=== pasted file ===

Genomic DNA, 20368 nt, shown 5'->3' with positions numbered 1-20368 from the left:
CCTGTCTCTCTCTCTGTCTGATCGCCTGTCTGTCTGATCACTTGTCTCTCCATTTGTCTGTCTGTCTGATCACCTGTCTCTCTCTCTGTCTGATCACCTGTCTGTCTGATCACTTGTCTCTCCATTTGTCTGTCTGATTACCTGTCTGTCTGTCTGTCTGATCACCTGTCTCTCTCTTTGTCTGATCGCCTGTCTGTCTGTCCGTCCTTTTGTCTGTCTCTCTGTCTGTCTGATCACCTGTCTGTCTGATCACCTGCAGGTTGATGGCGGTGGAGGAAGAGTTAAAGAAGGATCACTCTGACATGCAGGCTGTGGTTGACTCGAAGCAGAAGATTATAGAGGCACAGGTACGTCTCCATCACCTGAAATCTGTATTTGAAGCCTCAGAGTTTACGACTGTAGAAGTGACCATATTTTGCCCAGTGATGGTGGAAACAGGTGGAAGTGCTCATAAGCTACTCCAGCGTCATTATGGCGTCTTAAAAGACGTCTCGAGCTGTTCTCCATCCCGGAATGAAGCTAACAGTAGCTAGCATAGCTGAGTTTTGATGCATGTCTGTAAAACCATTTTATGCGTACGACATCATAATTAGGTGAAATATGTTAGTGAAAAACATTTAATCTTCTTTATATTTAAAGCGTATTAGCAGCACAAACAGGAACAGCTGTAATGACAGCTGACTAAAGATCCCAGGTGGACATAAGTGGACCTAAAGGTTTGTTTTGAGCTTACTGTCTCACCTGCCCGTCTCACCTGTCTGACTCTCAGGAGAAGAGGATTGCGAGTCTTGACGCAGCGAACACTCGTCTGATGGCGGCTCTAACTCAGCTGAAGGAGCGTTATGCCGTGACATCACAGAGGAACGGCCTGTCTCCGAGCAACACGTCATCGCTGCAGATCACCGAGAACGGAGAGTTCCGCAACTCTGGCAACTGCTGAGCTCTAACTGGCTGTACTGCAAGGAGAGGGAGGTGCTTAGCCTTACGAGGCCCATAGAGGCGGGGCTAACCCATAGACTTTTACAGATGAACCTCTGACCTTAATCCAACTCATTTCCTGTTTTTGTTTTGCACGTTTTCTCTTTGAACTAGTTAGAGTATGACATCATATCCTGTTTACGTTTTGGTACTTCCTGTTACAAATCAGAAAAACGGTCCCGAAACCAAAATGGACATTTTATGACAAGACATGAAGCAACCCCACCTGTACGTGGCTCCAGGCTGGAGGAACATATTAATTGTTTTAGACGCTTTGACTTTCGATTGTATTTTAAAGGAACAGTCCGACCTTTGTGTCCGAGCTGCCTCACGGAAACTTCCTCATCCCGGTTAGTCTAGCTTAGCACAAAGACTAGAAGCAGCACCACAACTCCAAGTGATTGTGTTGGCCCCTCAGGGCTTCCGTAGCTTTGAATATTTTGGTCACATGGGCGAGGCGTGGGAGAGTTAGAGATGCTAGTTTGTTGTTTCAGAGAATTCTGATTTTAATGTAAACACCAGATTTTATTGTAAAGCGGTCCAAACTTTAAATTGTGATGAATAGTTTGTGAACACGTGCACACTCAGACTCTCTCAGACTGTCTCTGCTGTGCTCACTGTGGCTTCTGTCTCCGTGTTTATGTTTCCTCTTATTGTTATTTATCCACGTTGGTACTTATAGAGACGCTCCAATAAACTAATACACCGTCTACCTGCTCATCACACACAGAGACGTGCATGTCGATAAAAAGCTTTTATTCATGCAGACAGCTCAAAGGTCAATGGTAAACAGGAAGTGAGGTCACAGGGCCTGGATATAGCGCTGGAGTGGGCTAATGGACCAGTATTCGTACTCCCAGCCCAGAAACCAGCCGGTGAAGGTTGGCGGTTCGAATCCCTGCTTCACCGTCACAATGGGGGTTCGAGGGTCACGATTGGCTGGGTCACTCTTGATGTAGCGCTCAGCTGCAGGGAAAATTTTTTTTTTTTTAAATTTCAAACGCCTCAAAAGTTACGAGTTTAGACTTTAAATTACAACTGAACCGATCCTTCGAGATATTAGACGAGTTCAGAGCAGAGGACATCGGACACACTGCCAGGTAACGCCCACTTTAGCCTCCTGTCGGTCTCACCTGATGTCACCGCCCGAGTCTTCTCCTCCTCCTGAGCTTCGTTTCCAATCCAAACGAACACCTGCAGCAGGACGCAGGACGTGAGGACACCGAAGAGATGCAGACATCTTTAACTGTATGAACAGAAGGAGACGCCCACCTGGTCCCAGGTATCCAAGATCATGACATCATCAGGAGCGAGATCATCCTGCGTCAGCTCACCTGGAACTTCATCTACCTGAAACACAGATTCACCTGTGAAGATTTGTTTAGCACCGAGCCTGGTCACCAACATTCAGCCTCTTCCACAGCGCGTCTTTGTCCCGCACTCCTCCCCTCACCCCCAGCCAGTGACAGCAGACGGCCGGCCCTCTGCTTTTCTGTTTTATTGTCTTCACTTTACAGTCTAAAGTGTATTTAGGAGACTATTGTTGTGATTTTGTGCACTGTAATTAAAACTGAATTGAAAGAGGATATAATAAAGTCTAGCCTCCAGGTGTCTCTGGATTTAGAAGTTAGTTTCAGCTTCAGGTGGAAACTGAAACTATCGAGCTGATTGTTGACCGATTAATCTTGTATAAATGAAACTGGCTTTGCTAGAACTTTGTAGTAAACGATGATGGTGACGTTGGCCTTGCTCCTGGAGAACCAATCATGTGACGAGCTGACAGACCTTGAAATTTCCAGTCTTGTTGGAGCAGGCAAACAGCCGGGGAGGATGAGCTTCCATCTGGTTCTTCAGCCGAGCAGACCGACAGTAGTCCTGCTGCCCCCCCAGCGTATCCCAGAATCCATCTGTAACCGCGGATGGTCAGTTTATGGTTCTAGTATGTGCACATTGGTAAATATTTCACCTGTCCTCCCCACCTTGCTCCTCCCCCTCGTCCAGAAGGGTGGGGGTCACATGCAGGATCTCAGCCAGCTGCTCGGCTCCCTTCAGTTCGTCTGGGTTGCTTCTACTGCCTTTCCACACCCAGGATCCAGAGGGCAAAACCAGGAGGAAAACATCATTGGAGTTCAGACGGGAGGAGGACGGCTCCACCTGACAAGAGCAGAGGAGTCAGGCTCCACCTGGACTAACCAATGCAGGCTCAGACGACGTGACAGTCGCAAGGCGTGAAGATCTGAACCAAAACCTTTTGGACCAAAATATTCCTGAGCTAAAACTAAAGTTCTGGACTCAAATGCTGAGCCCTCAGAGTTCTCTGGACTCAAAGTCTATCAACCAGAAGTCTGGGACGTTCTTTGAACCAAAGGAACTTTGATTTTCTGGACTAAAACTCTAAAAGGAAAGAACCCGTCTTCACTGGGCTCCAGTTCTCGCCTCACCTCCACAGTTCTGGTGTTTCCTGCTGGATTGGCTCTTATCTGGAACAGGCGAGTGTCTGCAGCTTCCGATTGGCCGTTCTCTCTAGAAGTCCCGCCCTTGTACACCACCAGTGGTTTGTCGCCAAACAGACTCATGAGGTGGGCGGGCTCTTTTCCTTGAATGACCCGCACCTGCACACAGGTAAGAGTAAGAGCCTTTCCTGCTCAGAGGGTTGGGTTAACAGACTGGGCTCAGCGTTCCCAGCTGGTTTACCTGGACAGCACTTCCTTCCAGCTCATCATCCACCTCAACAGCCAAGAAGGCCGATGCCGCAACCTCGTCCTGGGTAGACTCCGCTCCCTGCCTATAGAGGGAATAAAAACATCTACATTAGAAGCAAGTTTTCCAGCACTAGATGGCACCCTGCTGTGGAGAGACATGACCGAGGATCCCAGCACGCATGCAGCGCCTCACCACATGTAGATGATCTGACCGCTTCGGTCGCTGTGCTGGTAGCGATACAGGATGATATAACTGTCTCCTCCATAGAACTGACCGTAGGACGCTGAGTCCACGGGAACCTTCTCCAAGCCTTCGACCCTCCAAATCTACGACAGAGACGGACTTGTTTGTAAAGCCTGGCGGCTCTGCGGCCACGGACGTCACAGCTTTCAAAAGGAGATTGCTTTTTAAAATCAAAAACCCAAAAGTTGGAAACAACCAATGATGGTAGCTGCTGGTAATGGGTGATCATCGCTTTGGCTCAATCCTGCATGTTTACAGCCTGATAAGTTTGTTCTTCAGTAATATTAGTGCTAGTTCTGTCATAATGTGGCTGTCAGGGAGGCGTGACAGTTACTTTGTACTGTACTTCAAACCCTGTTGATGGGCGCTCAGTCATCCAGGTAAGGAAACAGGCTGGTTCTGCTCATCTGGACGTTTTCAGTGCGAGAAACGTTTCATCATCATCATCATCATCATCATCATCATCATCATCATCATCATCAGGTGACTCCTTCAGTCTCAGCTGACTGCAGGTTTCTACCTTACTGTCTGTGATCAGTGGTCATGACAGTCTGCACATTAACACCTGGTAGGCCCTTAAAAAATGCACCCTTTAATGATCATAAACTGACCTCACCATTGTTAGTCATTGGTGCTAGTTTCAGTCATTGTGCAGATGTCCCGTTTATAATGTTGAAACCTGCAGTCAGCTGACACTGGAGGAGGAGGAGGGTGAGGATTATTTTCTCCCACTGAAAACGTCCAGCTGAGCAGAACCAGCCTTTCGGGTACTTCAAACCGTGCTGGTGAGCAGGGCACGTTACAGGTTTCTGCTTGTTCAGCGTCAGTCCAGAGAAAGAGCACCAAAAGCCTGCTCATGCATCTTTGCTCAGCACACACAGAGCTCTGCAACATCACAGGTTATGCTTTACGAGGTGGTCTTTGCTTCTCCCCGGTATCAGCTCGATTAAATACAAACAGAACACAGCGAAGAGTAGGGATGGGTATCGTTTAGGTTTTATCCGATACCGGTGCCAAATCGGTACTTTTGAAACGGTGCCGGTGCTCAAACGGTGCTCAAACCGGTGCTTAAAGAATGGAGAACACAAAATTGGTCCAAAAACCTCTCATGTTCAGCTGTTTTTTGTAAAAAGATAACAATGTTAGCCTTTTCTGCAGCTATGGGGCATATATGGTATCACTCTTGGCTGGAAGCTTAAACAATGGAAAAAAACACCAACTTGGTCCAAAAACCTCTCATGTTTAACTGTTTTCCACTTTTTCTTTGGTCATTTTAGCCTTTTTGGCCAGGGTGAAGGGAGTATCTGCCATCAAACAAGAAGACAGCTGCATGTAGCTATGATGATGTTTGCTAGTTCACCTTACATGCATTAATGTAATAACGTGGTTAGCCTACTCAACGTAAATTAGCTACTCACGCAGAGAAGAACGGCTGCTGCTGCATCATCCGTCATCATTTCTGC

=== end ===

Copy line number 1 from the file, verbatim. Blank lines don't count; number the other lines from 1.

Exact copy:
Genomic DNA, 20368 nt, shown 5'->3' with positions numbered 1-20368 from the left: